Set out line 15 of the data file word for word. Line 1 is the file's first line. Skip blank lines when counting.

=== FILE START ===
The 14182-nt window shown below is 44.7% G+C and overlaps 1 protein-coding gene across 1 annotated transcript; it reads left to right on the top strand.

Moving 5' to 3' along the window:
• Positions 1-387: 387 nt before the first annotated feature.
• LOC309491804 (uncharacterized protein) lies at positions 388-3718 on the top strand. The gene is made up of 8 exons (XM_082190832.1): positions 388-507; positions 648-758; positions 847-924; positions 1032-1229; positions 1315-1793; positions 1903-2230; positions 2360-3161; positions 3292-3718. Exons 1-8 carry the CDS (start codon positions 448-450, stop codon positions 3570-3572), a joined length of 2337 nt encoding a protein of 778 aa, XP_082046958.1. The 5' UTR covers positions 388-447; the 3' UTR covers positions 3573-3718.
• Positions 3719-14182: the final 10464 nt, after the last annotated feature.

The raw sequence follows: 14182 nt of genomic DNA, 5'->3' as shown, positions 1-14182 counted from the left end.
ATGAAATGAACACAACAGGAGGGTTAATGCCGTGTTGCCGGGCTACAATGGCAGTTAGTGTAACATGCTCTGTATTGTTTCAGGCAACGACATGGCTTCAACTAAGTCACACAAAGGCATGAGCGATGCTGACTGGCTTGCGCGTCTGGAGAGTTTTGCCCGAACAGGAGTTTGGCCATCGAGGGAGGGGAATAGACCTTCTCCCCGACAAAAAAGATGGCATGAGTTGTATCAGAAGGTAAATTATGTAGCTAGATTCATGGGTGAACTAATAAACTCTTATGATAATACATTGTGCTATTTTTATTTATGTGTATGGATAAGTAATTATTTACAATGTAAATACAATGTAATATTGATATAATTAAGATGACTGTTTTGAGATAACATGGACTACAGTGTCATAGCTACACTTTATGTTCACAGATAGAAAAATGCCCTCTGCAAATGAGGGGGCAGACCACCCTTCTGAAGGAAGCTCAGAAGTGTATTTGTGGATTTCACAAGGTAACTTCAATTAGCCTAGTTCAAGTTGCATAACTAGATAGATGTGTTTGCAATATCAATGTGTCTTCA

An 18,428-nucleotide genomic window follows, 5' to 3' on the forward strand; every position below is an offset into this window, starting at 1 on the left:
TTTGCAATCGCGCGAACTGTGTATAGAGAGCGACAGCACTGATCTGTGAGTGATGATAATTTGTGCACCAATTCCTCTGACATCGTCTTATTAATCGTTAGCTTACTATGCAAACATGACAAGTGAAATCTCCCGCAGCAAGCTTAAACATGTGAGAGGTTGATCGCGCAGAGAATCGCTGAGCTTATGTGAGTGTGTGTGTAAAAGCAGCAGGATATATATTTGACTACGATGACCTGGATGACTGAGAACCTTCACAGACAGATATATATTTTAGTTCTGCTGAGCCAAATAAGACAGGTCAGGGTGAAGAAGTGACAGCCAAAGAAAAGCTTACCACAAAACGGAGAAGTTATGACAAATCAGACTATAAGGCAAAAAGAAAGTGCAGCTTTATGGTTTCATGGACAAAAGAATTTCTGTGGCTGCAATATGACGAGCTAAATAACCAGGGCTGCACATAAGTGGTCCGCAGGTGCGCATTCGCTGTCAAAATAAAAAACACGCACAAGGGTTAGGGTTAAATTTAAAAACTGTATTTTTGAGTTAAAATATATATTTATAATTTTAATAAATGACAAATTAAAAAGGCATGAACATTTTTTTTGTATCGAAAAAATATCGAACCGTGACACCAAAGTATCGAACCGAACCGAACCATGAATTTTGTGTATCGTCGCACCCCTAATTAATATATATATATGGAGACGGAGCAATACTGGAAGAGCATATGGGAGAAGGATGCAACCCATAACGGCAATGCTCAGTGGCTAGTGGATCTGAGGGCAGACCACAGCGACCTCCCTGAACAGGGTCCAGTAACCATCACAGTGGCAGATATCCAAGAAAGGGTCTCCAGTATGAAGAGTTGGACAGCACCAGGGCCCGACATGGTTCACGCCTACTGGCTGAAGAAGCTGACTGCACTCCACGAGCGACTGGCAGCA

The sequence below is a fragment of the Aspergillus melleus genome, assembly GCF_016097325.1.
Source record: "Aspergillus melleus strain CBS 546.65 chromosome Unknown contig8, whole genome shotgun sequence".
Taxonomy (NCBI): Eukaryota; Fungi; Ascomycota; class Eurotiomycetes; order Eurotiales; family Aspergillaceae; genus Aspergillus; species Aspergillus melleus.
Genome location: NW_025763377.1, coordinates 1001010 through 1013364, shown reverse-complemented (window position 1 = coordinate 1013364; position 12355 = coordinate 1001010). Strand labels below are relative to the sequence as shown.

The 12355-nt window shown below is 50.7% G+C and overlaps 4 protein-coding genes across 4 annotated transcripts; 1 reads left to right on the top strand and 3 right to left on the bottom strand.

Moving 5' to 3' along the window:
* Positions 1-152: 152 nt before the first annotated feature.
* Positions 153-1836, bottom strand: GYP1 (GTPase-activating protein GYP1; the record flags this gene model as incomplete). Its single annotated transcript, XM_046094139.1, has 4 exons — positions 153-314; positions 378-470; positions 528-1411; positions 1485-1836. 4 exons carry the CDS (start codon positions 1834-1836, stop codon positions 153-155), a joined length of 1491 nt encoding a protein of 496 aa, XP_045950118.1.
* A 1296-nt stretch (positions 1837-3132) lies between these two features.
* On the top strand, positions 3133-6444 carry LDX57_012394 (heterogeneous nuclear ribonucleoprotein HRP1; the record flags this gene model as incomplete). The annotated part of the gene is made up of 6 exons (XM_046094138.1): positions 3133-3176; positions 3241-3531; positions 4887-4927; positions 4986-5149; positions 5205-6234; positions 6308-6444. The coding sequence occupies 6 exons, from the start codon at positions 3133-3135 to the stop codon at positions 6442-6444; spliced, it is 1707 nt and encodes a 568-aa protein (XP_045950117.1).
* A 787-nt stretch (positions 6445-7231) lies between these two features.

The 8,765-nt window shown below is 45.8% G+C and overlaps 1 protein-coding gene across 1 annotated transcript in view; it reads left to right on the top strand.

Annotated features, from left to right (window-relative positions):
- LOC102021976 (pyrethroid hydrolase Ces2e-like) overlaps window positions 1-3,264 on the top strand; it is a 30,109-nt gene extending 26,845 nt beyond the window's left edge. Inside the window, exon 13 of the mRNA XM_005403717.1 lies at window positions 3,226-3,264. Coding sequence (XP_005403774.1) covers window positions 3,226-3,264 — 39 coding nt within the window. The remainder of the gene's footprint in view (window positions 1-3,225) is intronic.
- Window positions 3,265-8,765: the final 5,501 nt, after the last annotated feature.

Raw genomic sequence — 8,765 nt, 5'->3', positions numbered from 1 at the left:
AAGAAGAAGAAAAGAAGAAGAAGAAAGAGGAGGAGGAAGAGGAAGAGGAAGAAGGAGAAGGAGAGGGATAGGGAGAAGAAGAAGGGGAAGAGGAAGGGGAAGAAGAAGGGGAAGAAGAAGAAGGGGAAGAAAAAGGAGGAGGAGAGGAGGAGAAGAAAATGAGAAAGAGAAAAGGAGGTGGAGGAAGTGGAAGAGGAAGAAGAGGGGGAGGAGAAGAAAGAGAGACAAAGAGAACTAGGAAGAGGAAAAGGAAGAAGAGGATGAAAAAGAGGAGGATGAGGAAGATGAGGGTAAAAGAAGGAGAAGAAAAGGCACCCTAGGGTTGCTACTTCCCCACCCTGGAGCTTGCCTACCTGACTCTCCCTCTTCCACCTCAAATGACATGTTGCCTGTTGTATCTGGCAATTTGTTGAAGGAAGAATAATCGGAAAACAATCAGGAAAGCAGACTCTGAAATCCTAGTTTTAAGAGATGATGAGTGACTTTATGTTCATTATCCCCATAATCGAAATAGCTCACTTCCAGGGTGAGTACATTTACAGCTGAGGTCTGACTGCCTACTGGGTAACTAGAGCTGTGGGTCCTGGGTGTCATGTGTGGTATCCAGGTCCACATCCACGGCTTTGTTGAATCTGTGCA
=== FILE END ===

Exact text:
Moving 5' to 3' along the window: